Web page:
By Daniel Gutman
Michelle Murray traveled nearly 400 miles – from Los Angeles to Sacramento – on a one day trip late last month to speak with her elected officials about the importance of Senate Bill 9. The California Assembly was only days away from voting on SB 9, a bill to end life without parole prison sentences for youth in California.
Michelle wasn’t alone on her trip. With her were other loved ones of people serving and family members who have fallen victim to violence. Together, along with a diverse coalition of faith leaders, students, and advocates, these families were united in their call for fair and just sentencing of youth.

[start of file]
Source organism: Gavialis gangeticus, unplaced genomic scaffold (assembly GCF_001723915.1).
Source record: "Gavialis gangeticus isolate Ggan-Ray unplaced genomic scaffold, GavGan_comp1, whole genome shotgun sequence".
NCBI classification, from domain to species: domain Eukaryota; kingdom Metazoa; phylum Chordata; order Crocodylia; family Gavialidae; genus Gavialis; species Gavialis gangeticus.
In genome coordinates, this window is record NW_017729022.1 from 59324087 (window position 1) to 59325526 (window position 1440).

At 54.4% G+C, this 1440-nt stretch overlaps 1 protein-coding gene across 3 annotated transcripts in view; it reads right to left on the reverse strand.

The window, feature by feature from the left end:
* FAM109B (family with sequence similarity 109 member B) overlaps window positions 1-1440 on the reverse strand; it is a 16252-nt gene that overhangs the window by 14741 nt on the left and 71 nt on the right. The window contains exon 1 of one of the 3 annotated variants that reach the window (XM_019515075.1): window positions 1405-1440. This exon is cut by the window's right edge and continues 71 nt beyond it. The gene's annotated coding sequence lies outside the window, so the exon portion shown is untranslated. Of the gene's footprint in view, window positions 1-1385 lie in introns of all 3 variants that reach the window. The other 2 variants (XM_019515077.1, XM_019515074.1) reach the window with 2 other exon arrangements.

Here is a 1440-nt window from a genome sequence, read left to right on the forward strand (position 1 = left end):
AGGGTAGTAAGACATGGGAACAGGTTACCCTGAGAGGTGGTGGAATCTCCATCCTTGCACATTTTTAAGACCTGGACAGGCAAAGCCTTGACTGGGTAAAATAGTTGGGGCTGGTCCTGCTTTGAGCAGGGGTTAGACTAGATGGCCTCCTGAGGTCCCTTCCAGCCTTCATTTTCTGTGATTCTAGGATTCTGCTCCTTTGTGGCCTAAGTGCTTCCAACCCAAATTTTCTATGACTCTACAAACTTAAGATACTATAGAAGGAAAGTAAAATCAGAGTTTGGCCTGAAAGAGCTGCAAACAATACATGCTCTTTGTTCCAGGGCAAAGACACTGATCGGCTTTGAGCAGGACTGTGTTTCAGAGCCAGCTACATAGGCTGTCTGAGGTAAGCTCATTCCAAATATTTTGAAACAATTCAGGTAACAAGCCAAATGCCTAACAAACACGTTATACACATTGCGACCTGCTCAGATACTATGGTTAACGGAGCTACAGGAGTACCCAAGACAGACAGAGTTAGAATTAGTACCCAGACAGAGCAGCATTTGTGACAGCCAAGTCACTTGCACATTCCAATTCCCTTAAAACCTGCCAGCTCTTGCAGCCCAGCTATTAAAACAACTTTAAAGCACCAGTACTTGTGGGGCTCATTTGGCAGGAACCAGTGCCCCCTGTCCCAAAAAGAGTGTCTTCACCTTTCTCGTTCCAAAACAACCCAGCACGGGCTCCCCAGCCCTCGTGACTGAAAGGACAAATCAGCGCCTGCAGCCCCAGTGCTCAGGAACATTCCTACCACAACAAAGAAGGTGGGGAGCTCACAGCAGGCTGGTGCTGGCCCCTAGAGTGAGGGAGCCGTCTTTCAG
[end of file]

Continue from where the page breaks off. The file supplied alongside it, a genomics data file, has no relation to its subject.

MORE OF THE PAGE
Across the United States, more than 2,600 people have been condemned to prison for the rest of their lives, with no hope of ever being released, for crimes committed as youth. Nearly 300 of these individuals, including Michelle’s brother, are in prisons across California.
In the three weeks that I spent in Sacramento leading up to the vote on SB 9, I had the privilege of working alongside fierce advocates like Michelle. I was inspired by their dedication and unified message throughout the campaign, even during times of uncertainty. This unity was especially apparent during the final stretch before the vote as faith leaders held a day of prayer and action, youth from Los Angeles took an overnight bus to Sacramento to speak with their elected officials, and people from around the state and nation literally jammed legislators’ phone lines with calls of support.
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